Kuaishou Technology, operator of China’s second largest short video-sharing platform, reported worse-than-expected losses of 7.04 billion yuan (US$1.1 billion) in the second quarter as Beijing continues its regulatory crackdown on the tech sector.
The earnings results come at a time when the company’s share price has fallen to one-fifth of its peak in February amid a broader crash of Chinese tech stocks triggered by the tighter regulatory environment.
The company reported a net loss of 7.04 billion yuan in the second quarter, missing analysts’ consensus estimates compiled by Bloomberg, which was for a net loss of 6.25 billion yuan. The latest second quarter number compares with a huge 37.6 billion yuan net loss for the same period in 2020.
Kuaishou’s shares recovered somewhat over the past week, with a more than 10 per cent gain since Friday, although the stock closed down 3.55 per cent to HK$77.5 on Wednesday, after losing more than a third of its value over the past month.
The Beijing-based company reported revenue of 19.1 billion yuan (US$29.5 billion) last quarter, representing a 48.8 per cent year-on-year increase, beating the 18.7 billion yuan market estimate.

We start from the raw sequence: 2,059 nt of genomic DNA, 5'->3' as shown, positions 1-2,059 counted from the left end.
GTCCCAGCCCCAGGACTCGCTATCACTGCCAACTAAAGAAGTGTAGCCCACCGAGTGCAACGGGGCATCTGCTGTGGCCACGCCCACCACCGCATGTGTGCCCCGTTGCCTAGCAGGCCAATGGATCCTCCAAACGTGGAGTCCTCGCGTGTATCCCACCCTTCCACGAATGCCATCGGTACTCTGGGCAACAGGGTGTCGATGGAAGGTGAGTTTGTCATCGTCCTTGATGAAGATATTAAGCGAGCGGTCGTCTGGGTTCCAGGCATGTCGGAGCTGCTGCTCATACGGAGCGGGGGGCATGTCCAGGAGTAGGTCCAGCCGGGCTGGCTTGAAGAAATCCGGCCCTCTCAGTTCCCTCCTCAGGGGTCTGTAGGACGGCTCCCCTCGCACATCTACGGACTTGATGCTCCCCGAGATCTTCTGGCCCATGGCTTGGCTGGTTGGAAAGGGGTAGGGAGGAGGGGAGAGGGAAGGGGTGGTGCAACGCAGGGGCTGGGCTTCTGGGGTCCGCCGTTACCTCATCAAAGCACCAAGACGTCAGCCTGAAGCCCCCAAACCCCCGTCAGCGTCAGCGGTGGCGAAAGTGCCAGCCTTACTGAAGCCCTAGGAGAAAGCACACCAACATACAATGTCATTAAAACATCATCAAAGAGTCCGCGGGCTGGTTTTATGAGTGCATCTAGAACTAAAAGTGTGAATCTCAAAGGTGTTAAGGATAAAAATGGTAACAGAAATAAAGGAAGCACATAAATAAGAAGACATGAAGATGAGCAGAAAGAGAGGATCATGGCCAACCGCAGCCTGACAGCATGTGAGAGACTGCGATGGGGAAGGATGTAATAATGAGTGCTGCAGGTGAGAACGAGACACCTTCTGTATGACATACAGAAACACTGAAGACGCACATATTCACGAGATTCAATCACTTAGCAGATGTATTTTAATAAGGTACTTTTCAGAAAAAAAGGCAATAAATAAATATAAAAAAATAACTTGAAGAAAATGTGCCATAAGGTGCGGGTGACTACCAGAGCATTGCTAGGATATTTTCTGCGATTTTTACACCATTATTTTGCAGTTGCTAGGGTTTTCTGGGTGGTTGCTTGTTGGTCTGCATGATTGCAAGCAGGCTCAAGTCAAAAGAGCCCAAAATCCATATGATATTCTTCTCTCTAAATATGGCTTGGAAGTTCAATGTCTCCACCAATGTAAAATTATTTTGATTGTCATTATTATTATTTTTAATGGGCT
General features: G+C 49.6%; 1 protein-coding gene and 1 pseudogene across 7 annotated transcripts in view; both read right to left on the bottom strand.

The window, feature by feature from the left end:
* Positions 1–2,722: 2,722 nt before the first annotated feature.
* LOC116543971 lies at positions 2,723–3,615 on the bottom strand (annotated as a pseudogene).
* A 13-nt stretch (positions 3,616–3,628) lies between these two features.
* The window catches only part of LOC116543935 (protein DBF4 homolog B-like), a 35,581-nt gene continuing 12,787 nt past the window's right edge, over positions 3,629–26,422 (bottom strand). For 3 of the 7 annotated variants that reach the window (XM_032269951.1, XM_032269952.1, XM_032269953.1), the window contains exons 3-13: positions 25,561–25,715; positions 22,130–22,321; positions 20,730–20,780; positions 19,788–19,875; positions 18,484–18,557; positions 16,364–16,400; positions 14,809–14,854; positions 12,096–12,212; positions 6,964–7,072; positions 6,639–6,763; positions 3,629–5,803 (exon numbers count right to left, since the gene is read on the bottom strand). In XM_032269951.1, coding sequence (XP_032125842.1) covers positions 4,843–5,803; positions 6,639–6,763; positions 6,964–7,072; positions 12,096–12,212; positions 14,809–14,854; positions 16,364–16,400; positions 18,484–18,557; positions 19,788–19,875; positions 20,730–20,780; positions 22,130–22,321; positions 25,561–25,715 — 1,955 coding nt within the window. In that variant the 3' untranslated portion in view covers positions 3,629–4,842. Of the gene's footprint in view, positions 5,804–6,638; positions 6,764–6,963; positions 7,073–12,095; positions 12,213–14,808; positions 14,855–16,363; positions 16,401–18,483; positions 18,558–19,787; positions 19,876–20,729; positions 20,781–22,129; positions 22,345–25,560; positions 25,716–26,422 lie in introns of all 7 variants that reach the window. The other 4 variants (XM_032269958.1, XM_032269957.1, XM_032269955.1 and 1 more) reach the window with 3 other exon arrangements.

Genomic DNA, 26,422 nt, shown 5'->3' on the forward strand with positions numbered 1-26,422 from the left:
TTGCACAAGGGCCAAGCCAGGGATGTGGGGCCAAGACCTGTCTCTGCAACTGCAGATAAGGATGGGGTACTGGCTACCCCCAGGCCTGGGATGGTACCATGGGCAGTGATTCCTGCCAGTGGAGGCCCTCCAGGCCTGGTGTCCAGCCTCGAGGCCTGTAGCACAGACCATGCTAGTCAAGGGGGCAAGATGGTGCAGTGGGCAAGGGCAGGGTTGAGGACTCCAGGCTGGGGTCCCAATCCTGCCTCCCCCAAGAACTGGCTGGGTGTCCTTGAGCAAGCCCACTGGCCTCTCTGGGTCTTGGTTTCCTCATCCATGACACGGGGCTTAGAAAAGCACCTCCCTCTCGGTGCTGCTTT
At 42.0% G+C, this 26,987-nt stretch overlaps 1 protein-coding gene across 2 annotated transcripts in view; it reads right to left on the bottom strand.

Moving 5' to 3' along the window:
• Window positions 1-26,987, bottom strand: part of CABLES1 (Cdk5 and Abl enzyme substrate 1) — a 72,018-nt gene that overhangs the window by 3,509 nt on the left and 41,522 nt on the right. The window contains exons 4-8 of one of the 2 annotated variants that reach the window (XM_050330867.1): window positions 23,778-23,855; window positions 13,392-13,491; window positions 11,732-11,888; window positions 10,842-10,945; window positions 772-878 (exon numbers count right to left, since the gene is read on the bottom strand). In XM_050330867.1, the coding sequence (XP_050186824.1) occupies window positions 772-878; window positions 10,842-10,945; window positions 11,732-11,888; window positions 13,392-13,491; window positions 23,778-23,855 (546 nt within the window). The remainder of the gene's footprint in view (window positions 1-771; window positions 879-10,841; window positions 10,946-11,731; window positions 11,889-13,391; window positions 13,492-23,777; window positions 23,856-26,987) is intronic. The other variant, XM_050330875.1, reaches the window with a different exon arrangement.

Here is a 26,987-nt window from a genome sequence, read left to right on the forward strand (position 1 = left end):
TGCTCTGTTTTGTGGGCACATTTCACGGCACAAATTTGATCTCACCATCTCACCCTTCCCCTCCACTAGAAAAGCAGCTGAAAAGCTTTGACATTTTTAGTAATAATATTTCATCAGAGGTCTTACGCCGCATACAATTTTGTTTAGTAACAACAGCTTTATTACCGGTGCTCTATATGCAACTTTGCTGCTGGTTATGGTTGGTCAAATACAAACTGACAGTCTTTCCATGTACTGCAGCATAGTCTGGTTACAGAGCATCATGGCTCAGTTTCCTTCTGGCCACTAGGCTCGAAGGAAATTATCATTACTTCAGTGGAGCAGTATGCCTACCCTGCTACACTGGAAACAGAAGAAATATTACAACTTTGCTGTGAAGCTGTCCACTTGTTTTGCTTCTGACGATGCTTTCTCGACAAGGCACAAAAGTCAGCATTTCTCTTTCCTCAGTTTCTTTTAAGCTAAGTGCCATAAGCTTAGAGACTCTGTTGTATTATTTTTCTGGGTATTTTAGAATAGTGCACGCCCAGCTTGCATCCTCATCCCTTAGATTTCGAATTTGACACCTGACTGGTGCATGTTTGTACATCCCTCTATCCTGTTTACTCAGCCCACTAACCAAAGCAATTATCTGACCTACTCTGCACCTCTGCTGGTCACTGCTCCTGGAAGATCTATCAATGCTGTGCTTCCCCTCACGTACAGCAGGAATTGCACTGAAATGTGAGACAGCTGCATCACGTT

Gross profit increased by 89 per cent to 8.4 billion yuan from 4.4 billion yuan for the same period last year.
The short video platform reported 293 million average daily active users on its main app, up 11.9 per cent compared with 262 million a year ago.
Earlier this month Kuaishou shut down its overseas app Zynn after it failed to challenge the dominance of TikTok.
China’s tech sector could see regulatory pressure build further after the country’s Ministry of Commerce released draft regulations for the live-streaming industry, declaring that anyone under the age of 16 will no longer be allowed to live-stream, and that live-streamers should speak Mandarin during their sessions.
China had 818 million short video users as of the end of June 2020, according to a report released in October by the China Netcasting Services Association. Kuaishou faces fierce competition from ByteDance, the owner of TikTok and its Chinese sister platform Douyin, with the latter being a potential initial public offering candidate, reporting 600 million daily active users as of August 2020.